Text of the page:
Jaquith returned to Nicaragua in 1990 to organize some final reporting until the bureau was closed later that year.
Fight for women’s emancipation
A number of displays and messages highlighted Jaquith’s involvement in the struggle for women’s emancipation.
“I first met Cindy in New York in the late ’60s, after she transferred from Carleton College to Barnard,” Susan LaMont, organizer of the Atlanta branch of the SWP, told the meeting. “This was a period of radicalization that deeply affected working people and youth — above all, the struggle that smashed Jim Crow segregation in the South and strengthened the fight for Black equality in the North, the triumph of the Cuban Revolution in 1959, and the growing movement against Washington’s war in Vietnam. The women’s liberation movement came onto the stage at this time.
“The SWP recognized this would affect the course of the American Revolution, and the building and development of leadership of our own party,” LaMont said. “Cindy helped to lead the growing participation of the SWP in the battles for women’s rights. She was fearless in the debates that raged, helping set an example in taking on red-baiting attacks by those forces determined to take the struggle into the dead end of supporting capitalist politicians.”
Jaquith took on many leadership responsibilities. She was elected national secretary of the Young Socialist Alliance at its 1970 national convention. She was a member of the SWP National Committee from 1976 through 1991, and attended the party leadership school in 1980. She joined the Militant staff in 1972 and wrote for the paper almost continuously through 1991, serving as the paper’s editor for a number of those years. The Militant index includes more than 1,000 articles she wrote. Jaquith, no matter what her responsibilities, was an example of a lifelong worker-correspondent for the revolutionary press.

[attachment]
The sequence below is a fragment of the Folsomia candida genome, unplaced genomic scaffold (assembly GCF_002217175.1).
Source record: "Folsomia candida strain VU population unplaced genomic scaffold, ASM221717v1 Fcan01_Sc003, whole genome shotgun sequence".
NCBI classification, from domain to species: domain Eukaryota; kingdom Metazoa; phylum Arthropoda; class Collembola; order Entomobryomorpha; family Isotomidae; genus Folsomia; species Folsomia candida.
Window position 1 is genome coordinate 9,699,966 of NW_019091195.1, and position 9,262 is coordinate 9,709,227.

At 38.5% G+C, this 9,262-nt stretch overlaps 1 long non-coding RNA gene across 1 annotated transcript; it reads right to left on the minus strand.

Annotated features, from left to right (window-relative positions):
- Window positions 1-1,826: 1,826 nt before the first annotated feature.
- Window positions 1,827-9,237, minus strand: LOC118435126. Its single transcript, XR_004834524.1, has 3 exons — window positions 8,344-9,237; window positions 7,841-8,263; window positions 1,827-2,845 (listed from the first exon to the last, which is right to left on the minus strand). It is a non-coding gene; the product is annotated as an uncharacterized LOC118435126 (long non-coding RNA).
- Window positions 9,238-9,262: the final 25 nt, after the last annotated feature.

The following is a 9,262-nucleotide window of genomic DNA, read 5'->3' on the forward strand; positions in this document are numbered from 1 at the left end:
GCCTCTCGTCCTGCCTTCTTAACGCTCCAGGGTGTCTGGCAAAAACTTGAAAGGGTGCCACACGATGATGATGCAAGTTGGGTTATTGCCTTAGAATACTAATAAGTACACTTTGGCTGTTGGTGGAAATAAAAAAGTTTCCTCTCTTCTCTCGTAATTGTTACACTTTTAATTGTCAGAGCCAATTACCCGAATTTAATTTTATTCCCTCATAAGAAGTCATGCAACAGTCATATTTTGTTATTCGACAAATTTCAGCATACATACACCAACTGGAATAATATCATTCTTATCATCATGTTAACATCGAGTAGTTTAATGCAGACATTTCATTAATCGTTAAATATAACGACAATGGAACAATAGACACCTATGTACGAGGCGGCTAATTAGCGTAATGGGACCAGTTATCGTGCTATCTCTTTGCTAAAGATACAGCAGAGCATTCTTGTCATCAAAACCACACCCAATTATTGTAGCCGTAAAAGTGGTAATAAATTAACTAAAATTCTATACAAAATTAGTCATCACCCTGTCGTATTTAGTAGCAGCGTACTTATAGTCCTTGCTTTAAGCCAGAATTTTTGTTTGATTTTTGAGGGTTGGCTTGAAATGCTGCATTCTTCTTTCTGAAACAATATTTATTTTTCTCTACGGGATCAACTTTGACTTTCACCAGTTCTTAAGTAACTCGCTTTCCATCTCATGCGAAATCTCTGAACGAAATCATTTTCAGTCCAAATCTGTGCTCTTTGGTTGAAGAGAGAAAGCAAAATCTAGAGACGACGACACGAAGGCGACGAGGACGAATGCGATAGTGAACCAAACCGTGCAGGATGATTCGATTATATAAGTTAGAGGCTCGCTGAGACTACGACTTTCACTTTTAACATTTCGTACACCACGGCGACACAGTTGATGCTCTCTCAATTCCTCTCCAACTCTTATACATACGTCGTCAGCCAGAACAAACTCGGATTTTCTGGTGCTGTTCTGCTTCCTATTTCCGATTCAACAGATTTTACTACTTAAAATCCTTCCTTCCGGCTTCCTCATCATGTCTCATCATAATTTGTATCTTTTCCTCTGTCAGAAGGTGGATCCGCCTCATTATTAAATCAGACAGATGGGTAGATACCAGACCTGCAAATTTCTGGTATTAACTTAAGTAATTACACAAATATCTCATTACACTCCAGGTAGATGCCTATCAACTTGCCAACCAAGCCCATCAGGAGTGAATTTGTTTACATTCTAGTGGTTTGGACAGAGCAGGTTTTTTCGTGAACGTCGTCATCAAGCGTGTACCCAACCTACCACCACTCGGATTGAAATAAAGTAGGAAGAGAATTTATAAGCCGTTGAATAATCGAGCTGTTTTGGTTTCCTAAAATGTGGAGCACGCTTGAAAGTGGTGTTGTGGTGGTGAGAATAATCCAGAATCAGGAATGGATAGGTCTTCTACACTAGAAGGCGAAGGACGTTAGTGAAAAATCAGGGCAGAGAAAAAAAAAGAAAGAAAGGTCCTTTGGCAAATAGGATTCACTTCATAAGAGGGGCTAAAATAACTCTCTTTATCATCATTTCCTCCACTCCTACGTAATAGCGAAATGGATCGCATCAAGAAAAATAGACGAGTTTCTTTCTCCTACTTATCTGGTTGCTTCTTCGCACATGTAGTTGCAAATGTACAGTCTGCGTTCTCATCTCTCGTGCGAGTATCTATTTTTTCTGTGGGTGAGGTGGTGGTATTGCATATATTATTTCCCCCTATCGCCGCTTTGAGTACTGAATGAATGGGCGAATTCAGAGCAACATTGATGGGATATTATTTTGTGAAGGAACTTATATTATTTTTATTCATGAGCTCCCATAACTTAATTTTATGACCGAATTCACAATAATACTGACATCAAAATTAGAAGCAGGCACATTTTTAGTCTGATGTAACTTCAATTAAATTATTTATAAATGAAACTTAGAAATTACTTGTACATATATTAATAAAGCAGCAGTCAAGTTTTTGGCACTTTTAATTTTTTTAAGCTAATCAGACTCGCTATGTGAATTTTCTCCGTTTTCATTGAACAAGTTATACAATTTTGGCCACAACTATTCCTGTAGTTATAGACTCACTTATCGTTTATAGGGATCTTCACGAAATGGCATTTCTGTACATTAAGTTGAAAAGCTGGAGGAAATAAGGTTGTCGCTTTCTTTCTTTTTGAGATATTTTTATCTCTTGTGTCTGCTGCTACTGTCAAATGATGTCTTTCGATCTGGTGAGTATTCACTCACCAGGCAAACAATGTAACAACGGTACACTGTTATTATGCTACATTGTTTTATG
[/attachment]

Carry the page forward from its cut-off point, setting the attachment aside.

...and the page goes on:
Anthony Dutrow, organizer of the SWP branch in Miami, spoke about Jaquith’s activity to build the party over the last five years here. “Cindy always overcame whatever obstacles were in her way in order to keep building the SWP. She was just getting started in the party’s fraction at Walmart last year when she was diagnosed with cancer. She beat it, and was welcomed back by her co-workers.
“Cindy could give a Militant Labor Forum talk that conveyed the party’s program for socialist revolution in a way that everyone could grasp,” Dutrow said. “She was able to do that because she understood the program, and deeply believed in it.”
Describing the times Jaquith practiced politics in, Mailhot pointed to remarks by Farrell Dobbs, a leader of the SWP and Teamster battles in the 1930s. “Some people,” Dobbs said, “have the good fortune to live more in a year than others at a different historical juncture could live in their whole lifetime.”
“And Cindy understood the necessity of building the revolutionary party and preparing for those battles that are coming,” Mailhot said. “She set a good example for all of us, and for the next generations of fighters who will continue along the course she set out on some 55 years ago.”
A collection of $1,250 was raised at the meeting to honor and continue Cindy Jaquith’s lifelong work to build the Socialist Workers Party.